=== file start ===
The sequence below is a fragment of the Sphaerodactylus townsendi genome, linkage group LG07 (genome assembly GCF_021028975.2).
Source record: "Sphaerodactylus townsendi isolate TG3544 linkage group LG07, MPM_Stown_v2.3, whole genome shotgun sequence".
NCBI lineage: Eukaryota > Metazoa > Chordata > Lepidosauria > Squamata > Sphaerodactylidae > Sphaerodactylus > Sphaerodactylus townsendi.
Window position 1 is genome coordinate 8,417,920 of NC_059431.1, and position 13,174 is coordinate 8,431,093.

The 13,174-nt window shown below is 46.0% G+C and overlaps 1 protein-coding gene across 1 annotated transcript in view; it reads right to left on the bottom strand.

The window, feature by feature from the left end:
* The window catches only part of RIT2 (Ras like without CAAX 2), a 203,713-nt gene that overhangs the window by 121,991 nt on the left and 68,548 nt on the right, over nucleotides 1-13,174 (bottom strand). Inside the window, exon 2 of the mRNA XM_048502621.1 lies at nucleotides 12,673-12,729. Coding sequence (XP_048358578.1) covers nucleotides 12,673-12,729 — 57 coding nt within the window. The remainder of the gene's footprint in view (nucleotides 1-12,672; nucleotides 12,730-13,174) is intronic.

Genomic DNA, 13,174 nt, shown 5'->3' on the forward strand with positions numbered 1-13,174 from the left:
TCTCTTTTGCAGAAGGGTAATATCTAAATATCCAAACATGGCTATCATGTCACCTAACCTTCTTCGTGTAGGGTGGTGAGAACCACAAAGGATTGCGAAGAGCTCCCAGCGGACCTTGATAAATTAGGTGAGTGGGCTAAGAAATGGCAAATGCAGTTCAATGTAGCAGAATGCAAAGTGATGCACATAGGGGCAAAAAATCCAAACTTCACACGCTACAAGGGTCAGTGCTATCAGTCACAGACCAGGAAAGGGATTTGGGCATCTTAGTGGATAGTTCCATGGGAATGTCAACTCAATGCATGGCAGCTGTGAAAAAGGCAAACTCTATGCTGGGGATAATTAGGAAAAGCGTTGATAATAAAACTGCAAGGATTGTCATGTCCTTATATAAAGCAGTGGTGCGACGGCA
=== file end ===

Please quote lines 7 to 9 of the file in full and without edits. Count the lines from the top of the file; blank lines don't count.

* The window catches only part of RIT2 (Ras like without CAAX 2), a 203,713-nt gene that overhangs the window by 121,991 nt on the left and 68,548 nt on the right, over nucleotides 1-13,174 (bottom strand). Inside the window, exon 2 of the mRNA XM_048502621.1 lies at nucleotides 12,673-12,729. Coding sequence (XP_048358578.1) covers nucleotides 12,673-12,729 — 57 coding nt within the window. The remainder of the gene's footprint in view (nucleotides 1-12,672; nucleotides 12,730-13,174) is intronic.

Genomic DNA, 13,174 nt, shown 5'->3' on the forward strand with positions numbered 1-13,174 from the left:
TCTCTTTTGCAGAAGGGTAATATCTAAATATCCAAACATGGCTATCATGTCACCTAACCTTCTTCGTGTAGGGTGGTGAGAACCACAAAGGATTGCGAAGAGCTCCCAGCGGACCTTGATAAATTAGGTGAGTGGGCTAAGAAATGGCAAATGCAGTTCAATGTAGCAGAATGCAAAGTGATGCACATAGGGGCAAAAAATCCAAACTTCACACGCTACAAGGGTCAGTGCTATCAGTCACAGACCAGGAAAGGGATTTGGGCATCTTAGTGGATAGTTCCATGGGAATGTCAACTCAATGCATGGCAGCTGTGAAAAAGGCAAACTCTATGCTGGGGATAATTAGGAAAAGCGTTGATAATAAAACTGCAAGGATTGTCATGTCCTTATATAAAGCAGTGGTGCGACGGCA